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font-lock-syntactic-keywords: evaluating arbitrary elisp inside matchers
font-lock-syntactic-keywords: evaluating arbitrary elisp inside matchers?
Sat, 22 Sep 2012 00:48:32 +0400
Mozilla/5.0 (X11; Linux x86_64; rv:10.0.6esrpre) Gecko/20120817 Icedove/10.0.6
I'm hacking lua-mode in my spare time and one thing that bothered me a
lot is Lua's long-bracket-constructs. For those who don't know what I'm
talking about, here's a short recap:
. A _long bracket of level N_ consists of two square brackets with N
equals signs between them, N >= 0.
. An _opening long bracket_ has two _opening square brackets_, e.g "[[",
. A _closing long bracket_ has two _closing square brackets_, e.g. "]]",
. A _long string_ starts with an opening long bracket of any level and
ends at the first closing long bracket of the same level.
. A comment starts with a double hyphen "--" anywhere outside a string.
If the text immediately after "--" is not an opening long bracket, the
comment is a _short comment_, which runs until the end of the line.
Otherwise, it is a _long comment_, which runs until the corresponding
closing long bracket.
Here are some characteristic situations for the rules above:
. code [[ string ]] code
. code -- comment till EOL
. code --[[ comment ]] code
. code -- [[ comment till EOL ]]
because '--' is followed by space
. code ---[[ comment till EOL ]]
because '--' is followed by '-'
. code [===[ string ]=] string --[=[ string ]===] code
. code [===[ string ]===] code --[=[ comment ]=] code
Obviously, Emacs character syntax flags are not enough to describe that.
Currently, I'm trying to use `font-lock-syntactic-keywords' with the
following rule to capture both long comments and long strings:
2. (or (seq (or line-start (not (any "-")))
3. (group-n 1 "-") "-[" (group-n 5 (0+ "=")))
4. (seq (group-n 3 "[") (group-n 6 (0+ "="))))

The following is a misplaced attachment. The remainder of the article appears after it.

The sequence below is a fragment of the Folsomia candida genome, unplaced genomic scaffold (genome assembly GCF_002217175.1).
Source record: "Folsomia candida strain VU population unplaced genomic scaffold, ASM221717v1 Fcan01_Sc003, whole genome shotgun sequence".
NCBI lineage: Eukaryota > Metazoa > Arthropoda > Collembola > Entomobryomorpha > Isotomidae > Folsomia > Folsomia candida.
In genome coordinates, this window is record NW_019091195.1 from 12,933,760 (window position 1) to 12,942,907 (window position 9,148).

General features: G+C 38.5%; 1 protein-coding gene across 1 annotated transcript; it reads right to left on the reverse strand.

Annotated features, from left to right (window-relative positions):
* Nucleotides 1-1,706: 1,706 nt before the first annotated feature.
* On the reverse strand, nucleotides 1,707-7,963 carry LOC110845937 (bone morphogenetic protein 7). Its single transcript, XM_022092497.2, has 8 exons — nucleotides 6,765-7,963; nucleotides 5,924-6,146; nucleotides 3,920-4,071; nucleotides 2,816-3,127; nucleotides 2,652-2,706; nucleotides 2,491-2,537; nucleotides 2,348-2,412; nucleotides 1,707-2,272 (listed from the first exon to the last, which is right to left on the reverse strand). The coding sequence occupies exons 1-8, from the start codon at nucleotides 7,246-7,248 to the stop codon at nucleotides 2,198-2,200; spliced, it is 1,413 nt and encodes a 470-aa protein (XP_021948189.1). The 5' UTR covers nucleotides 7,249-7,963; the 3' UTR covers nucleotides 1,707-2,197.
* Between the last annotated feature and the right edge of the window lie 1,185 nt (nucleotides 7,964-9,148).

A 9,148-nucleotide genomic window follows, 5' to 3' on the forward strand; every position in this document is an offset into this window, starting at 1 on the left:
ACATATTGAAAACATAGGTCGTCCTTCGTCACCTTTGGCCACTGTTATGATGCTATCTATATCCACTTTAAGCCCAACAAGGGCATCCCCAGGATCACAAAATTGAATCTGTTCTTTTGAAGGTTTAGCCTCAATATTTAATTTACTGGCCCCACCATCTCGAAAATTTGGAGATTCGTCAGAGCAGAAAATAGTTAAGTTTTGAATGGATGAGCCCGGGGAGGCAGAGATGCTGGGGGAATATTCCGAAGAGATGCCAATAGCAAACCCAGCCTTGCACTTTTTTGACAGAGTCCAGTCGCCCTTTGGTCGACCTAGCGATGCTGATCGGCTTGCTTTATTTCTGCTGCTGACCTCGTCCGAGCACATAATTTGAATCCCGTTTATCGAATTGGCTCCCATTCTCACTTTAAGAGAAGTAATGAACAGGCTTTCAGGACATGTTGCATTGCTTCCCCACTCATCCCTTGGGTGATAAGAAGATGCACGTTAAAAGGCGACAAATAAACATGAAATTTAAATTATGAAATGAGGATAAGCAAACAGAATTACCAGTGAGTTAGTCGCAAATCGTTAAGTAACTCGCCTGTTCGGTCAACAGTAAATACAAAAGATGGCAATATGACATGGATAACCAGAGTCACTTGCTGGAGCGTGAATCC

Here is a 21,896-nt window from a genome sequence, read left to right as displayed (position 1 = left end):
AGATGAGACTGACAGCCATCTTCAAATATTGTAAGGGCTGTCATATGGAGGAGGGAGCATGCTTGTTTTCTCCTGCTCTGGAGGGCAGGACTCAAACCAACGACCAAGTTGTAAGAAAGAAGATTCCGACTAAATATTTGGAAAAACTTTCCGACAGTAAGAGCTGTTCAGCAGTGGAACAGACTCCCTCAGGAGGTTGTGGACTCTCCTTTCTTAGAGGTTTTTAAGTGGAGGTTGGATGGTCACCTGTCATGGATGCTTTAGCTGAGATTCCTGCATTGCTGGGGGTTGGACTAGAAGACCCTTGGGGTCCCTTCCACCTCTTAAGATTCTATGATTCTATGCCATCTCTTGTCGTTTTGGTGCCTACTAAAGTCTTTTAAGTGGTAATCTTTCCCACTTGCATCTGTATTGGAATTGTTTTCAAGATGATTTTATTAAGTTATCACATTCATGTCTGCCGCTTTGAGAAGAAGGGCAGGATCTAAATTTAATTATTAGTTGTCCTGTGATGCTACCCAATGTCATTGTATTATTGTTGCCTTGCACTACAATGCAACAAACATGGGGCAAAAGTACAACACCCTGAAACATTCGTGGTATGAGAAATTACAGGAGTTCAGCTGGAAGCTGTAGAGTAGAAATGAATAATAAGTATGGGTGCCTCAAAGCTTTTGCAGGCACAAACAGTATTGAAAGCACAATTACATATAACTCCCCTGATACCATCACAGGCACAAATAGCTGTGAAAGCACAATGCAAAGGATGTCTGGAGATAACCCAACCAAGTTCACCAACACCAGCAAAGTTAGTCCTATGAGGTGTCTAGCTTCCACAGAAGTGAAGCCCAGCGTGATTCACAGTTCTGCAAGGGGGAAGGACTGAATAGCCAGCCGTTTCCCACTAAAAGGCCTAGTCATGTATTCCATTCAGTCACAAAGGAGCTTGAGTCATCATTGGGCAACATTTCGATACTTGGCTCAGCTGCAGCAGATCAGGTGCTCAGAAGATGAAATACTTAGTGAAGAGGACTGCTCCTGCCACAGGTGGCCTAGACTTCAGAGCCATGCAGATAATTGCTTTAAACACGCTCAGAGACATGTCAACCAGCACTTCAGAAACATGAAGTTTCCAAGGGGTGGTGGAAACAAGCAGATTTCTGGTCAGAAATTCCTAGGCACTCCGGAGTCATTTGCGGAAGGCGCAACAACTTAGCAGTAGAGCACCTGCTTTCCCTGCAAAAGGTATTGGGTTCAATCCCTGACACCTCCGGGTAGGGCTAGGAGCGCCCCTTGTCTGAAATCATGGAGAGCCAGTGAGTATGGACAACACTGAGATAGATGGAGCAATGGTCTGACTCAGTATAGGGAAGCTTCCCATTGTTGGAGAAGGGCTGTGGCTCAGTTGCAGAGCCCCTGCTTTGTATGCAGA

5. "[" (minimal-match (0+ anything)) "]"
6. (or (seq (backref 5) (group-n 2 "]"))
7. (seq (backref 6) (group-n 4 "]"))))
8. (1 "!" nil t) (2 "!" nil t)
9. (3 "|" nil t) (4 "|" nil t))
The construct is probably not obvious, so I'll elaborate a little bit.
Lines 2-4 match opening brackets with optional double-dash and equals
signs, line 2 makes sure that 3+ consecutive dash situations are
unmatched and are interpreted as short comment. Note also, that there
are separate groups sequences of equals signs for strings and comments,
we'll get to them later.
Line 5 matches inner square brackets and the content of the literal.
Lines 6 and 7 match closing equals signs and square bracket. The
matching alternative is deduced from the fact that if an optional group
doesn't match, its backref won't match too. So, if it's a long comment,
then the regexp will match groups 1 and 5 for the opening bracket --
even if 5 is empty -- and 2 for the closing one since backref 6 won't
match. If it's a long string, vice-versa, it will match groups 3,4 and
Kudos to those who made it to this point, here go the questions:
. Is it actually worth the while to optimize propertizing this way or
probably two separate rules would perform just as fine?
. The obvious simplification would be to match both brackets with single
captures and choose proper syntax flag programmatically depending on
if there's a leading double dash. The documentation states smth about
SYNTAX component of MATCH-HIGHLIGHT being "an expression whose value
is such a form", can I leverage that here?
- font-lock-syntactic-keywords: evaluating arbitrary elisp inside matchers?,
immerrr again... <=